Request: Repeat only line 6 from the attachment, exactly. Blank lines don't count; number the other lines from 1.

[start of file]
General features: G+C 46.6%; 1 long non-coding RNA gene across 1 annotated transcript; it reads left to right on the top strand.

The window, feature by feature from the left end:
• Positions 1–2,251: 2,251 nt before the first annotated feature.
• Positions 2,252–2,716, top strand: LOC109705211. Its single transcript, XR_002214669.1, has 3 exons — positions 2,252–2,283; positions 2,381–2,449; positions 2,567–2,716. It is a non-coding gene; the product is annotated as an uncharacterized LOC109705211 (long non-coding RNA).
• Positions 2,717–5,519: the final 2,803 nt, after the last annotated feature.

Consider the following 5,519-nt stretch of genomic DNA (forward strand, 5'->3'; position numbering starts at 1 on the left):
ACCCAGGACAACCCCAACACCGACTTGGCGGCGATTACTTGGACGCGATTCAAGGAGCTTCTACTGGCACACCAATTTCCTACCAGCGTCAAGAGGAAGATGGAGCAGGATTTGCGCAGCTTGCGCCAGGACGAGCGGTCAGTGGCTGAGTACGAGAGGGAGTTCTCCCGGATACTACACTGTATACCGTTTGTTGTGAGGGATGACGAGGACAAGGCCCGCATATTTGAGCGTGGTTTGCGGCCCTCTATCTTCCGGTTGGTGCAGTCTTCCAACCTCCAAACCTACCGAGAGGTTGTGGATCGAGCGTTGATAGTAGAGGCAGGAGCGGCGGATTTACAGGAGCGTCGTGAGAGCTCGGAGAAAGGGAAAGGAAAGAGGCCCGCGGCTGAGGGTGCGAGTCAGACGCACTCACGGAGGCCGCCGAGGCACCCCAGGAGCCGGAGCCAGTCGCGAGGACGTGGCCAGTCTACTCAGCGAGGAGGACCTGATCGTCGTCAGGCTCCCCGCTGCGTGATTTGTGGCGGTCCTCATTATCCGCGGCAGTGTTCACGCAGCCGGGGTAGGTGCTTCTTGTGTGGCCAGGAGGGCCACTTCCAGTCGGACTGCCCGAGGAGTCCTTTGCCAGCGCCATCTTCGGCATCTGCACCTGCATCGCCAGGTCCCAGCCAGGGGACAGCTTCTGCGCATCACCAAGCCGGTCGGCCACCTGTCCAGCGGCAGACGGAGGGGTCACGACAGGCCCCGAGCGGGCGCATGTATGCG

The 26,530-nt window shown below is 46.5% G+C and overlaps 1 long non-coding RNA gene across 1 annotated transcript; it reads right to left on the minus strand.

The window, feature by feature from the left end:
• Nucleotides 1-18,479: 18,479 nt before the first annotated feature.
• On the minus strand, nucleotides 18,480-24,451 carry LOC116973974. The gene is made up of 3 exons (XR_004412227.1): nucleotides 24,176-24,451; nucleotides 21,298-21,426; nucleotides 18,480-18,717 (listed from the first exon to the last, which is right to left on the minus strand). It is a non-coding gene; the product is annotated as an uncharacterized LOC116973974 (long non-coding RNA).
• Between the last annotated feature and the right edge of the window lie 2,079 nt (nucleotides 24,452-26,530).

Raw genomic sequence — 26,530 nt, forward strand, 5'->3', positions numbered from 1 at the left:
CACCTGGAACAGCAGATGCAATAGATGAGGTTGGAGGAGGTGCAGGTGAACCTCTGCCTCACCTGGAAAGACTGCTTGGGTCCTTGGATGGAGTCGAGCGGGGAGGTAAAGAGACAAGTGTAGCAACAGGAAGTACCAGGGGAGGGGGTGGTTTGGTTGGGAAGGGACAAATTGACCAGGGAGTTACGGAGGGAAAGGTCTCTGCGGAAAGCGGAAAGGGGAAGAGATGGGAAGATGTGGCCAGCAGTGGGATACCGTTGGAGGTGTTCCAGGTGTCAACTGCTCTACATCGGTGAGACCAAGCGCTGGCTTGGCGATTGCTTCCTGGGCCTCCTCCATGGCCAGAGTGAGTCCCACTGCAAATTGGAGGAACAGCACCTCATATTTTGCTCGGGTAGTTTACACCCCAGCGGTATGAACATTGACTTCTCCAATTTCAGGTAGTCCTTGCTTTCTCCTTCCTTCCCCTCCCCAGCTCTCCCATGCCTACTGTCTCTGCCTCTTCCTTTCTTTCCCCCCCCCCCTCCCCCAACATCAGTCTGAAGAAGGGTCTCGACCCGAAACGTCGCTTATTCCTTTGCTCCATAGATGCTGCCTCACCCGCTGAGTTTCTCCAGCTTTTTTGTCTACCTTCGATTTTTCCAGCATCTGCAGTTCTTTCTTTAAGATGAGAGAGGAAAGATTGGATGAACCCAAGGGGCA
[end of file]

Consider the following 5,519-nt stretch of genomic DNA (forward strand, 5'->3'; position numbering starts at 1 on the left):